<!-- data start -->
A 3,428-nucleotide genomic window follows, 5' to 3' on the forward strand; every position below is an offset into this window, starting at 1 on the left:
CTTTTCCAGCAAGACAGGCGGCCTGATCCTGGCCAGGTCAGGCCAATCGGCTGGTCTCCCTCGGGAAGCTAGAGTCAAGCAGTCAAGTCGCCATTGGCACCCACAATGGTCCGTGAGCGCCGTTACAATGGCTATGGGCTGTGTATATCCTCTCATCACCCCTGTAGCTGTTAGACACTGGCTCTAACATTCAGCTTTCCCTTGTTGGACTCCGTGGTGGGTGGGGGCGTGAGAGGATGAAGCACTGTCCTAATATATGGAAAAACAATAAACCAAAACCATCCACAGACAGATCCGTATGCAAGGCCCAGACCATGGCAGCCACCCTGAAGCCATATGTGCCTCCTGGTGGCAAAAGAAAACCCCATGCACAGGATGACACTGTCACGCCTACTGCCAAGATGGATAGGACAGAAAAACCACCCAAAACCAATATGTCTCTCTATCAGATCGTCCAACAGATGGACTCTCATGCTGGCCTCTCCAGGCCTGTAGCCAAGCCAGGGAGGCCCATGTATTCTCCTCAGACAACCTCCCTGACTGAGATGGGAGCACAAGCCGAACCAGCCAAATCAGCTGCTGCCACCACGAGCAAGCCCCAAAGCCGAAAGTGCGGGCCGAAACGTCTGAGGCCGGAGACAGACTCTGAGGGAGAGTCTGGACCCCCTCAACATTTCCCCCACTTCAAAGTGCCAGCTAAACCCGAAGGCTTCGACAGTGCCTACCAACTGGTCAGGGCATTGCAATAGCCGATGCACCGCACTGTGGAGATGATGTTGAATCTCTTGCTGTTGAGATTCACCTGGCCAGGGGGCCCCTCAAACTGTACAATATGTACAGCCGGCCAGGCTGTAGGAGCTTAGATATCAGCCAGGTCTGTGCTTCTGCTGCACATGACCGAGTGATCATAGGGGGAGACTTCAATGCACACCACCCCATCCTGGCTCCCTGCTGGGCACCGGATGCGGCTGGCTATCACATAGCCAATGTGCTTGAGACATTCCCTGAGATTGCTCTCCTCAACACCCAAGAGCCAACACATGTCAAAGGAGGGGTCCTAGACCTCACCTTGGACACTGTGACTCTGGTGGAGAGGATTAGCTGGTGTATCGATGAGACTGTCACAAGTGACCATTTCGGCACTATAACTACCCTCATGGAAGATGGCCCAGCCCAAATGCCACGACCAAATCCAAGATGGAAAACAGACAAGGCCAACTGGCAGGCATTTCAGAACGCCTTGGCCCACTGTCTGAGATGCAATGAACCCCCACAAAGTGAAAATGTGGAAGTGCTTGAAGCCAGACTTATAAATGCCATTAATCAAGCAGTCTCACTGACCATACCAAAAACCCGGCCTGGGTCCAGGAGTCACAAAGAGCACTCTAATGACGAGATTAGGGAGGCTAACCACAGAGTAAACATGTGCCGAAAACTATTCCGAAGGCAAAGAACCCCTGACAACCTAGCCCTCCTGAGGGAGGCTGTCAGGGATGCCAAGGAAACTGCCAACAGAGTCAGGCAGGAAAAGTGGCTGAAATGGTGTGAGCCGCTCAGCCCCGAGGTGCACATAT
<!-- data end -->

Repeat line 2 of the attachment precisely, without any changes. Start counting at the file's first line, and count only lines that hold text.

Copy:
CTTTTCCAGCAAGACAGGCGGCCTGATCCTGGCCAGGTCAGGCCAATCGGCTGGTCTCCCTCGGGAAGCTAGAGTCAAGCAGTCAAGTCGCCATTGGCACCCACAATGGTCCGTGAGCGCCGTTACAATGGCTATGGGCTGTGTATATCCTCTCATCACCCCTGTAGCTGTTAGACACTGGCTCTAACATTCAGCTTTCCCTTGTTGGACTCCGTGGTGGGTGGGGGCGTGAGAGGATGAAGCACTGTCCTAATATATGGAAAAACAATAAACCAAAACCATCCACAGACAGATCCGTATGCAAGGCCCAGACCATGGCAGCCACCCTGAAGCCATATGTGCCTCCTGGTGGCAAAAGAAAACCCCATGCACAGGATGACACTGTCACGCCTACTGCCAAGATGGATAGGACAGAAAAACCACCCAAAACCAATATGTCTCTCTATCAGATCGTCCAACAGATGGACTCTCATGCTGGCCTCTCCAGGCCTGTAGCCAAGCCAGGGAGGCCCATGTATTCTCCTCAGACAACCTCCCTGACTGAGATGGGAGCACAAGCCGAACCAGCCAAATCAGCTGCTGCCACCACGAGCAAGCCCCAAAGCCGAAAGTGCGGGCCGAAACGTCTGAGGCCGGAGACAGACTCTGAGGGAGAGTCTGGACCCCCTCAACATTTCCCCCACTTCAAAGTGCCAGCTAAACCCGAAGGCTTCGACAGTGCCTACCAACTGGTCAGGGCATTGCAATAGCCGATGCACCGCACTGTGGAGATGATGTTGAATCTCTTGCTGTTGAGATTCACCTGGCCAGGGGGCCCCTCAAACTGTACAATATGTACAGCCGGCCAGGCTGTAGGAGCTTAGATATCAGCCAGGTCTGTGCTTCTGCTGCACATGACCGAGTGATCATAGGGGGAGACTTCAATGCACACCACCCCATCCTGGCTCCCTGCTGGGCACCGGATGCGGCTGGCTATCACATAGCCAATGTGCTTGAGACATTCCCTGAGATTGCTCTCCTCAACACCCAAGAGCCAACACATGTCAAAGGAGGGGTCCTAGACCTCACCTTGGACACTGTGACTCTGGTGGAGAGGATTAGCTGGTGTATCGATGAGACTGTCACAAGTGACCATTTCGGCACTATAACTACCCTCATGGAAGATGGCCCAGCCCAAATGCCACGACCAAATCCAAGATGGAAAACAGACAAGGCCAACTGGCAGGCATTTCAGAACGCCTTGGCCCACTGTCTGAGATGCAATGAACCCCCACAAAGTGAAAATGTGGAAGTGCTTGAAGCCAGACTTATAAATGCCATTAATCAAGCAGTCTCACTGACCATACCAAAAACCCGGCCTGGGTCCAGGAGTCACAAAGAGCACTCTAATGACGAGATTAGGGAGGCTAACCACAGAGTAAACATGTGCCGAAAACTATTCCGAAGGCAAAGAACCCCTGACAACCTAGCCCTCCTGAGGGAGGCTGTCAGGGATGCCAAGGAAACTGCCAACAGAGTCAGGCAGGAAAAGTGGCTGAAATGGTGTGAGCCGCTCAGCCCCGAGGTGCACATAT